Have you ever heard someone answer the question, “Do you have Project Management Skills” with the answer “I know Microsoft Project” or “I can create a schedule”? One of the things we strive to do at Advisicon is help people understand that software tools or specific technical skills do not guarantee project management skills or success on your projects. Review the following story as an example of this point.
A Tool Without a Methodology
Working at a project-oriented company years ago, I learned how critical project management skills are. A newly promoted person (let’s call him Robert) had the chance to shine on a very important project in the IT department selecting a new phone system. This company was one of the few requiring a live receptionist answer every single call that came in. She kept track of who was where so she could inform the customer when someone was out of the office. This was a huge value-add to customers and kept them coming back.
So the newly promoted IT Manager/Project Manager decided he would select a phone system. There was a limited amount of time to make this decision. The old phone system continued to have hardware failures. Robert did a quick search and picked one vendor to come in and meet with him. Within only one week of meeting that vendor, he had not only signed a contract with that company, but he got the president on board by copying and pasting information from the Internet into a summary document. Furthermore, he even had accounting to pay for it before the system was actually ready to install. Throughout this process, Robert was busy entering tasks in an MS Project schedule. He would mark them off as complete which he proudly shared with the company president as well.
During the installation period, the president was shocked to discover that not only did the receptionist not know about the new phone system, but she was never even consulted about any of her needs in a high-quality phone system. When it came time to flip the switch to the new phone system, huge problems came to light. Time to answer a call went up by nearly 70% for the main receptionist and 200-300% for a backup receptionist. Customer complaints soon started pouring in. When the president finally confronted Robert about problems with the new phone system, his answer was “I created a schedule.”
As you can see, MS Project did not make this person a good project manager. But, a scheduling tool could help compliment proper project management. Some of these proper project management techniques are:
- Identify stakeholders and their needs
- Identify pluses and minuses of the current phone system
- Send out vendor specification surveys or requests for proposals
- Collect and evaluate vendor-client references
The failure of this project was the project manager’s application of the software, not the software itself.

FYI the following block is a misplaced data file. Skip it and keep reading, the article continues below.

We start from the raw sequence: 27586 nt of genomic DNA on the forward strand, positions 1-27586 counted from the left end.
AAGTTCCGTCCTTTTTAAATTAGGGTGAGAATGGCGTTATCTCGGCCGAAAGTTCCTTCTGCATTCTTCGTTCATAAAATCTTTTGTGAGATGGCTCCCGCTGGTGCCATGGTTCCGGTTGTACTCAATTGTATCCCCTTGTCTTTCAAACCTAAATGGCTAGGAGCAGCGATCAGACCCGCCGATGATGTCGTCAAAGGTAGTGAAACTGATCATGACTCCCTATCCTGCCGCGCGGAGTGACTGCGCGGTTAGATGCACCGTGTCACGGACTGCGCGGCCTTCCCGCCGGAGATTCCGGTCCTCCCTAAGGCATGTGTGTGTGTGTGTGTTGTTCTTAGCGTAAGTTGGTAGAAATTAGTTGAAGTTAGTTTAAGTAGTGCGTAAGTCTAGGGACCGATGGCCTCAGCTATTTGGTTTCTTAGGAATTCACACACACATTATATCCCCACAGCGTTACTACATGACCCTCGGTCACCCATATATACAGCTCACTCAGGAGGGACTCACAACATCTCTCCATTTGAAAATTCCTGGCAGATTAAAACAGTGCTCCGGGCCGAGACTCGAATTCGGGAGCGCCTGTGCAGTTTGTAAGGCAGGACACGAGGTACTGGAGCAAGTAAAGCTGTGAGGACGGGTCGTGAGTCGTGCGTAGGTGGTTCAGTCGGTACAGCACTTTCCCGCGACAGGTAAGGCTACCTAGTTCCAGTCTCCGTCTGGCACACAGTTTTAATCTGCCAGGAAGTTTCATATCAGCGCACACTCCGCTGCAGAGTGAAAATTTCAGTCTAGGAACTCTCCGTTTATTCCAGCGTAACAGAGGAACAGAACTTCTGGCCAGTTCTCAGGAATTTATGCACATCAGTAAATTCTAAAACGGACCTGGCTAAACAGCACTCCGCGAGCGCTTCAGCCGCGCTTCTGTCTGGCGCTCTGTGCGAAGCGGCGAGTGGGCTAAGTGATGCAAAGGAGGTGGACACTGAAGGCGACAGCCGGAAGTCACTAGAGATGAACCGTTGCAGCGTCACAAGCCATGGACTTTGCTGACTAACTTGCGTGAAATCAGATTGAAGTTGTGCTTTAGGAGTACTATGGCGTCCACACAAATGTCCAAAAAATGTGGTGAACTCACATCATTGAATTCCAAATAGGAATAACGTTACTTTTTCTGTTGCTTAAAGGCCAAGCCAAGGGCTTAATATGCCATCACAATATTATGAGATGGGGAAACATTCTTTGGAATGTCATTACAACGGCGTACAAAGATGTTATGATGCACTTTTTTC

Advisicon courses and consulting services focus on how you can use the capabilities of Microsoft Project as a scheduling tool to support your project objectives and goals. This helps you grow as a project manager instead of growing as someone who has memorized software steps.
Essentially, the business case behind the feature is our focus instead of the technical steps you would perform. As an example, instead of our instructor simply telling you how to set the status date in Project, you would learn how the status date can be a measure of which tasks are running on schedule or behind schedule based on a point in time. Additionally, that the status date in conjunction with various options can be used to trigger things a project manager may be used to doing externally – such as shifting a task into the future when a resource is overbooked. Personally, I like the idea of using Microsoft Project’s Tracking Gantt view. This helps give me an accurate picture of the future so I can make critical decisions as a project manager.
Many of our customers choose both a project management techniques course and an MS Project course to help them in their jobs.
Do You Have Project Management Skills?
The next time you hear someone ask that question, “Do you have Project Management Skills?”, think of how an Advisicon student might answer. “Yes I do have PM skills and I have managed three projects against both resource and time constraints. Also, I have used Microsoft Project as my scheduling tool as a way to visually display the status of the project each week against all the decisions I have made as a project manager to stay within resource and time constraints.” This is much better than the answer we heard earlier in our story.